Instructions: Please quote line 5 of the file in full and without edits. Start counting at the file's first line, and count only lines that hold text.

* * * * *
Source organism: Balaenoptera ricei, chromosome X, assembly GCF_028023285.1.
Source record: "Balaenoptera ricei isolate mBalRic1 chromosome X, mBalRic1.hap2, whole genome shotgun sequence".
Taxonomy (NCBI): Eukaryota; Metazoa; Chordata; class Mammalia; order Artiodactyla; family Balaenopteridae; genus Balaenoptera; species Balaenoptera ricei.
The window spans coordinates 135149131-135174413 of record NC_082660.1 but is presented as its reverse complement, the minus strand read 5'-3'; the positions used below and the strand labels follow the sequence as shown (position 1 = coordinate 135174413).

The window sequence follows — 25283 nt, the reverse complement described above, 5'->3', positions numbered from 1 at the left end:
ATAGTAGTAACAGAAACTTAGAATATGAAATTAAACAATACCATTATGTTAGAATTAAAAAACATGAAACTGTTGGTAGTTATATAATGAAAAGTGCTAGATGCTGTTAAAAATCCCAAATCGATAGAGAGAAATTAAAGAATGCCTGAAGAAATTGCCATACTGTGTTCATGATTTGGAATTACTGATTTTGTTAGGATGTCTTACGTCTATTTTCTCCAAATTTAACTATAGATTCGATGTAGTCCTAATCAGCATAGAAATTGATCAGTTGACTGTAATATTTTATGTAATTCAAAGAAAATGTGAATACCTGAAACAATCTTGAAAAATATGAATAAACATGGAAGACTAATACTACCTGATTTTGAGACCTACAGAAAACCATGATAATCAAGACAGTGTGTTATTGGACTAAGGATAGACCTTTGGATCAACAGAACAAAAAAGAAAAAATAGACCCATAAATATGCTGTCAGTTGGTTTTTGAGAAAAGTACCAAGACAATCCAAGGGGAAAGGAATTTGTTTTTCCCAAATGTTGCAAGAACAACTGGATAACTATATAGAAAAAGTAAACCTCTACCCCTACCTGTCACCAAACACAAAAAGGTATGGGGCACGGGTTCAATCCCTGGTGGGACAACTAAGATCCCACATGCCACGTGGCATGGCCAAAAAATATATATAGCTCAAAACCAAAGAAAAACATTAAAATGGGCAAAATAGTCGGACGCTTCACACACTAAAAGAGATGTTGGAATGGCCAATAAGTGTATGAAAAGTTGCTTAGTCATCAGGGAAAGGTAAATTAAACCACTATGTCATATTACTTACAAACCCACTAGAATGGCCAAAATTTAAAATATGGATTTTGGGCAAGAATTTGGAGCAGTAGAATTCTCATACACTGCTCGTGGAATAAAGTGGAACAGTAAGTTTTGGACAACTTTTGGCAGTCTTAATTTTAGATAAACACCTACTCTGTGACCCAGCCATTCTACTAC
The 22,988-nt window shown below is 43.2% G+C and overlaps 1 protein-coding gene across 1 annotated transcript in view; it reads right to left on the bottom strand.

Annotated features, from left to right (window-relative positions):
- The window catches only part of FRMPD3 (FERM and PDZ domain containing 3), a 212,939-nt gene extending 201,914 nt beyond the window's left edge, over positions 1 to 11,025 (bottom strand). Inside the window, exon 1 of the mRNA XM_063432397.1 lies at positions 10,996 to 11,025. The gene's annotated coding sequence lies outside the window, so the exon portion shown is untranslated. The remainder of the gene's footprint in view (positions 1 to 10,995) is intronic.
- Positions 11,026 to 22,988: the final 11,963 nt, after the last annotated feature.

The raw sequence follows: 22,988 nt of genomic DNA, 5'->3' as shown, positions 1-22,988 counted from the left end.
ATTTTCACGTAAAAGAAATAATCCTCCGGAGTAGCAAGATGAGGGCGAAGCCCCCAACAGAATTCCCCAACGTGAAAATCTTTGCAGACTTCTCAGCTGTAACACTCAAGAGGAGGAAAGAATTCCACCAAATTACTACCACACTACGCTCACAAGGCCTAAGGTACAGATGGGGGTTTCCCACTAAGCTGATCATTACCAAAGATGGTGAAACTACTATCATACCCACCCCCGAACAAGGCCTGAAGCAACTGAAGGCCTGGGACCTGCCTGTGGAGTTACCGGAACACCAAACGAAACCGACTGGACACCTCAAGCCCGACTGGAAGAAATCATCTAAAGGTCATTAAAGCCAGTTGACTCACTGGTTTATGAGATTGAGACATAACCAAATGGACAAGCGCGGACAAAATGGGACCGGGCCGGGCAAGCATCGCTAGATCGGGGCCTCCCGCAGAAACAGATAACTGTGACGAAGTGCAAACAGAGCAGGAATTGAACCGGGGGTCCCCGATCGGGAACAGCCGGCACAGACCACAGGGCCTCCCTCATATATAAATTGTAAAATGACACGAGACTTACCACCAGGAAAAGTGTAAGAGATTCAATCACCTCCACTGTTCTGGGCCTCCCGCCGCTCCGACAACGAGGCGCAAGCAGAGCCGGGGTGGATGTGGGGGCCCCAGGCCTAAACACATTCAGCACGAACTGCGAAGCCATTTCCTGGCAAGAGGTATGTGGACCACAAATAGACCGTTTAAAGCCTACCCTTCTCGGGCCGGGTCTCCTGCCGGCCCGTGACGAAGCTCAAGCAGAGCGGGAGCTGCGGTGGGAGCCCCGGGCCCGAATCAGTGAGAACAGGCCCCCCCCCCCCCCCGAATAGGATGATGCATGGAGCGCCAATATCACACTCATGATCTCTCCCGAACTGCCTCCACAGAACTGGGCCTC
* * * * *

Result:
The window sequence follows — 25283 nt, the reverse complement described above, 5'->3', positions numbered from 1 at the left end: